The governor of Kyrgyzstan’s Issyk-Kul Province was taken hostage for several hours on October 7 in the latest bout of unrest related to a controversial, Canadian-owned gold mine. Hundreds of protestors, including some on horseback, continued to clash with police late in the evening.
Protestors grabbed Emil Kaptagaev, who has been governor only since a summer shakeup that followed violent riots outside the nearby mine in May, and stuffed him into a car. Some reports said the rioters wanted to nationalize the mine, Kumtor; others said they wanted the government’s stake in any future deal to be no less than 70 percent.
Kaptagaev was released around 7 p.m. local time amid unconfirmed reports he had been drenched in gasoline and threatened with matches.
Several hours later, protests flared up again, with police reportedly employing stun grenades and tear gas in failed attempts to disperse rioters throwing rocks and pouring petrol on the road, according to Kloop.kg.
A press officer for the local police told Kloop.kg earlier in the day that the protestors were supporters of Bakhtiar Kurmanov and Ermek Dzhunushbaev, who were arrested last month for allegedly trying to extort $3 million from Kumtor.
Few in Bishkek believe protests like this happen spontaneously. Instead, they are often attributed to criminal gangs or politicians trying to extort money from the mine, the largest legitimate business in Kyrgyzstan. In a good year Kumtor accounts for 12 percent of GDP and half of industrial output.
“Blackmail is a way of life here. That’s a fairly normal business practice,” a senior mining executive said last month of the $3-million shakedown. What happened in the video, he said, was “nothing unusual.”
In February, parliament voted to restructure Toronto-based Centerra Gold’s Kumtor operating agreement for the third time in ten years. Last month, the government came back to parliament with a memorandum outlining the terms of a tentative deal in which Bishkek and Centerra would form a 50-50 joint venture. Though industry insiders believe the deal is the best either side can get, several populist factions in parliament are pushing for more. Should the two sides fail to reach a deal, parliament has reserved the right to unilaterally cancel it and move toward expropriation.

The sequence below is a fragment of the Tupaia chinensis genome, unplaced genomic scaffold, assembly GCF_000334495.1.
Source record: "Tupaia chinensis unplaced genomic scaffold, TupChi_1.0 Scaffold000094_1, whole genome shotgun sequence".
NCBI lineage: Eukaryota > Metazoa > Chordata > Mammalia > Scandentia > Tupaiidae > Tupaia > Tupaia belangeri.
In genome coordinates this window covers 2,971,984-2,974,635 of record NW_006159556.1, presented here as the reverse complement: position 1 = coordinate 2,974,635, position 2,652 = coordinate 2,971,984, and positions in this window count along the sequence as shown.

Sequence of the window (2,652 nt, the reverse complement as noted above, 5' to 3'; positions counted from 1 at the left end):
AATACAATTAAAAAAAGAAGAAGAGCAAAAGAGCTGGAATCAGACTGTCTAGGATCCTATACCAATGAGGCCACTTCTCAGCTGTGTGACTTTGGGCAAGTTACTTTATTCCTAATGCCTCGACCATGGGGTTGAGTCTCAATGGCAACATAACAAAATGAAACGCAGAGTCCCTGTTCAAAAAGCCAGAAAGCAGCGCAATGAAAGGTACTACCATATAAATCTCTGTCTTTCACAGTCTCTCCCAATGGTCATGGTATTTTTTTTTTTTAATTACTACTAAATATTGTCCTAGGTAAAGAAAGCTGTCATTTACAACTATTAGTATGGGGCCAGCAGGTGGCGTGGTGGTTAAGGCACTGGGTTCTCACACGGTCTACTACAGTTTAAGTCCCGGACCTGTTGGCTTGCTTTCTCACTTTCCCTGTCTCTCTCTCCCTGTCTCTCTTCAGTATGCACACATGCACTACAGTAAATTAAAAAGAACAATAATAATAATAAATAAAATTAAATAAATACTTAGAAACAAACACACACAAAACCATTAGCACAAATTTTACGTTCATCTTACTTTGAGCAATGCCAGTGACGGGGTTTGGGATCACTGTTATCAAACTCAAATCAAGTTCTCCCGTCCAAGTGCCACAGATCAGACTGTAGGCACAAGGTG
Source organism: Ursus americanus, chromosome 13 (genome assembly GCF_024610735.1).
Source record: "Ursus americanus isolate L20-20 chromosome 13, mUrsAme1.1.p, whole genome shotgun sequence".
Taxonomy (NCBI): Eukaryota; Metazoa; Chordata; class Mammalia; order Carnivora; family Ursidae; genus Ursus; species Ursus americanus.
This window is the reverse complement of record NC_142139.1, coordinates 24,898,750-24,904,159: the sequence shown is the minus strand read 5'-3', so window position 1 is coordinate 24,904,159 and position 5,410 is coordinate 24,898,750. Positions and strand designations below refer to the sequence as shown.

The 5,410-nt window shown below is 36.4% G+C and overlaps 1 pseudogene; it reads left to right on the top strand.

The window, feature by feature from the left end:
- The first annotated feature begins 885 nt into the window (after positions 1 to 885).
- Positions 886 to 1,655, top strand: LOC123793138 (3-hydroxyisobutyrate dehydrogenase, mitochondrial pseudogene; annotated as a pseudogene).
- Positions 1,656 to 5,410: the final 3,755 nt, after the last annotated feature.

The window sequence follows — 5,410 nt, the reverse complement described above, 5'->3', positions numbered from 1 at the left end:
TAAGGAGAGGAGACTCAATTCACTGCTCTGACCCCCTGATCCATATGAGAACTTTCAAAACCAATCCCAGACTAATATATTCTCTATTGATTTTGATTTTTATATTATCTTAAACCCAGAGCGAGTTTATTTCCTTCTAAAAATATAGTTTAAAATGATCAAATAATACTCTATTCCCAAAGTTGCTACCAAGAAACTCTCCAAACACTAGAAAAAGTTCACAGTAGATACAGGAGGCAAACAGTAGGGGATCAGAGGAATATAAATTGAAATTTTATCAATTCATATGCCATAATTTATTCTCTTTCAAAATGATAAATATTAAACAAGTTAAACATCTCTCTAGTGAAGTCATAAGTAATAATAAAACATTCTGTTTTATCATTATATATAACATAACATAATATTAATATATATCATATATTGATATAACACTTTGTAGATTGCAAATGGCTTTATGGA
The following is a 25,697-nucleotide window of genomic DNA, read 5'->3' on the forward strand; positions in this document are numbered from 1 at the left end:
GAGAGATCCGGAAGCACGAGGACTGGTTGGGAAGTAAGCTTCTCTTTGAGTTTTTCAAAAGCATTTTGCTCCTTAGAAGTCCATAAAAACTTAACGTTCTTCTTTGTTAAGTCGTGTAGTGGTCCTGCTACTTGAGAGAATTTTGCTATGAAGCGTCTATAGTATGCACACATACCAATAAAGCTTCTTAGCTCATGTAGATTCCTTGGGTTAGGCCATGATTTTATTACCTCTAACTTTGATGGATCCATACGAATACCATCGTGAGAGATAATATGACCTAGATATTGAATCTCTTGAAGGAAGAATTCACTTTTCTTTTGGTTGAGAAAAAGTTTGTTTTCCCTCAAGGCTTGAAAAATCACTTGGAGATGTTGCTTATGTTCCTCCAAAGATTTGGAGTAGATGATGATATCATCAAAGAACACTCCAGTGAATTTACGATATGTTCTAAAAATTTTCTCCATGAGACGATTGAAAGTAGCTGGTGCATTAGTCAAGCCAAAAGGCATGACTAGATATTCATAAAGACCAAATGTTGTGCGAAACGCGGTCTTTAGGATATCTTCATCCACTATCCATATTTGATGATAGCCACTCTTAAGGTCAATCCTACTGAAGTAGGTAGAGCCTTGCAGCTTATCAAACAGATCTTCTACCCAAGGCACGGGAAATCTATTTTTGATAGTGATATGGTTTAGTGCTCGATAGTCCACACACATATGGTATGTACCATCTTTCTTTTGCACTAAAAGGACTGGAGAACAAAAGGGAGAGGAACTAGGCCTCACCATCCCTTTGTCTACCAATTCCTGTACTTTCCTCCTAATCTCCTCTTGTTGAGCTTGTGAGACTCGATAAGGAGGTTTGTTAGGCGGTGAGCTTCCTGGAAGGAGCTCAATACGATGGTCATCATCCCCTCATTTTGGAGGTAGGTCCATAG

Bishkek’s chattering classes had been expecting another round of Kumtor-related protests this autumn.
“The May riots were very well organized. Protestors were clearly paid. Why else would they come out during the growing season? [Protests often occur before planting or after the harvest.] The government played them well and they [the protestors’ paymasters] backed off after they spent their money. It’s been summer since, so quiet. Now it’s fall,” said the mining executive.
Another analyst in Bishkek said today’s protests were “an inevitable reaction to the [Kumtor] negotiations winding down. No mater what the deal, some people were never going to be happy and some where going to use riots to score points.”
Parliament had been due to resume discussing the Kumtor restructure this week.
With violence in Karakol continuing into the evening, it seems likely the protestors will attempt to gain control of the regional administration building. Though Kyrgyz protestors frequently seize government buildings, those tactics in recent years have been confined primarily to the south. Should that happen in the north, in the stronghold of the ruling SDPK party, it would present a psychological blow to the government's attempts to portray Kyrgyzstan on the road to normality.